Firefighter’s Practiced Maneuver, Five Stories Up, Ends in Fatal Fall
It was a routine operation at a routine apartment-building fire using a piece of equipment that was tailor made for this vertical city.
And yet somehow, a veteran New York City firefighter fell to his death.
The equipment is called a tower ladder. It is a familiar sight, a telescoping ladder mounted atop a fire truck with a walled platform or “bucket” that hoists firefighters up onto roofs and other high places so that they do not have to climb up and down.
On Thursday in Ridgewood, Queens, Firefighter William Tolley, 42, was lifted to the roof of a five-story building in a tower ladder to ventilate the roof and allow smoke and hot gases to escape. One moment, witnesses said, he was in the bucket, suspended near the roof parapet. The next moment, he was plummeting to the street.
The Fire Department and federal officials are investigating the cause of the accident, a process that could take months. But experienced fire officials and equipment experts said the accident underscored the dangers inherent in working high above the street.
“For a painter, for a roofer, for a firefighter, leaving a roof and getting to a ladder, whatever type — there’s always the danger of falling,” said Glenn Corbett, an associate professor of fire science at John Jay College.
Still, deaths in falls from ladders remain rare. In 2007, a firefighter in Brooklyn was climbing down a ladder while holding tools in both hands when the heavy saw slung across his back shifted and knocked him off balance, federal investigators found.
A former deputy chief, Charles R. Blaich, said that the most recent firefighter death in New York City that he knew of involving a tower ladder was 40 years ago, in 1977: A firefighter tried to jump from a fifth-floor fire escape of a burning Manhattan building to the bucket of a tower ladder and missed.
The tower ladder had been developed only about 10 years earlier, at the request of John T. O’Hagan, a department chief who eventually became fire commissioner.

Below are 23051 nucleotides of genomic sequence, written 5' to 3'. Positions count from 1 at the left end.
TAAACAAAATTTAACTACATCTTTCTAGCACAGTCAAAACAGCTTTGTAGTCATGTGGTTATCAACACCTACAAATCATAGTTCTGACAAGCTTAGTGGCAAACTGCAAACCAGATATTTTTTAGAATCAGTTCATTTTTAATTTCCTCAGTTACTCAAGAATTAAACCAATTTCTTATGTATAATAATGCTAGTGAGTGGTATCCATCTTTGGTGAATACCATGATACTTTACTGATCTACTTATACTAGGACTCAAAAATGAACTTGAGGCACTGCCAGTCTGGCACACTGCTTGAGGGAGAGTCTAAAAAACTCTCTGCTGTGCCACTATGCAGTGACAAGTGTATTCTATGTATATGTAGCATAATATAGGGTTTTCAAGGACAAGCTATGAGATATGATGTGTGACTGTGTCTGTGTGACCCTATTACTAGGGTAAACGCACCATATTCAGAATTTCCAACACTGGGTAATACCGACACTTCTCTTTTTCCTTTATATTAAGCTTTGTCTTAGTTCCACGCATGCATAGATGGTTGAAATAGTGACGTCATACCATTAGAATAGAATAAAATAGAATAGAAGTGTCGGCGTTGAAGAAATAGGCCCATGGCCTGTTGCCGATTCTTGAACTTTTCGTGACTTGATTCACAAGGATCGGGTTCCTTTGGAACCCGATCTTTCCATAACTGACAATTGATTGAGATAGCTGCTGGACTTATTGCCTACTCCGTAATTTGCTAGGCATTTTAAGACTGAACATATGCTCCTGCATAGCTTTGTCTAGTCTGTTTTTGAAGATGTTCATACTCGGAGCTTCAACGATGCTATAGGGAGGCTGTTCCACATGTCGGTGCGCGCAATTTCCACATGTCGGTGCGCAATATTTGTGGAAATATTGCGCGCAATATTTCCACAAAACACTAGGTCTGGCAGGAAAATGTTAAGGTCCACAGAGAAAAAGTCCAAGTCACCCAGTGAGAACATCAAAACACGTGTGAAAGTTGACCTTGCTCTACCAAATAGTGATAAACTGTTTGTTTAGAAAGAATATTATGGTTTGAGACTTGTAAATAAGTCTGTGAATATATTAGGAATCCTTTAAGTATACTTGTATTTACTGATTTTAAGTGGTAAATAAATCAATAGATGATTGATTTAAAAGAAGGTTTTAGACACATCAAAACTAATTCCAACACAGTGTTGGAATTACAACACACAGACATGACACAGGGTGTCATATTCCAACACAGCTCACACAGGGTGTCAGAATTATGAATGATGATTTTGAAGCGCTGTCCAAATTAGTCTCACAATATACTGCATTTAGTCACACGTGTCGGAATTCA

Professor Corbett said that Chief O’Hagan was inspired by similar devices used by utilities to raise their workers to poles and wires. The Chicago Fire Department was already using a ladder device known as a snorkel that extended like an elbow unbending. Chief O’Hagan wanted a device like the tower ladder instead, because it extended by telescoping, allowing it to work in narrower spaces, Professor Corbett said. Today, 60 of the 143 Fire Department ladder trucks use tower ladders.
In the case of Firefighter Tolley, witnesses have offered differing accounts. Mayer Weber, a former volunteer firefighter in Fallsburg, N.Y., who was working on a construction site near the Queens fire on Thursday, said that he saw Mr. Tolley in the bucket signaling something to the firefighter below on the truck who was controlling the ladder. The door of the bucket was open and the bucket moved.
“It looked like he was trying to get out onto the roof,” Mr. Weber said on Friday. “It’s possible that what might have happened is that the bucket hit the parapet roof, and since he was halfway out of the bucket on his way out, it bounced him right out.”
Also on Friday, fire officials announced the cause of the blaze: religious incense that residents left burning in their second-floor apartment when they left the building.
“Compounding the tragic loss of Firefighter Tolley’s life is that the fire he responded to and fought bravely could have been prevented,” Fire Commissioner Daniel A. Nigro said in a statement. “You should not leave objects such as incense or candles burning while unattended.”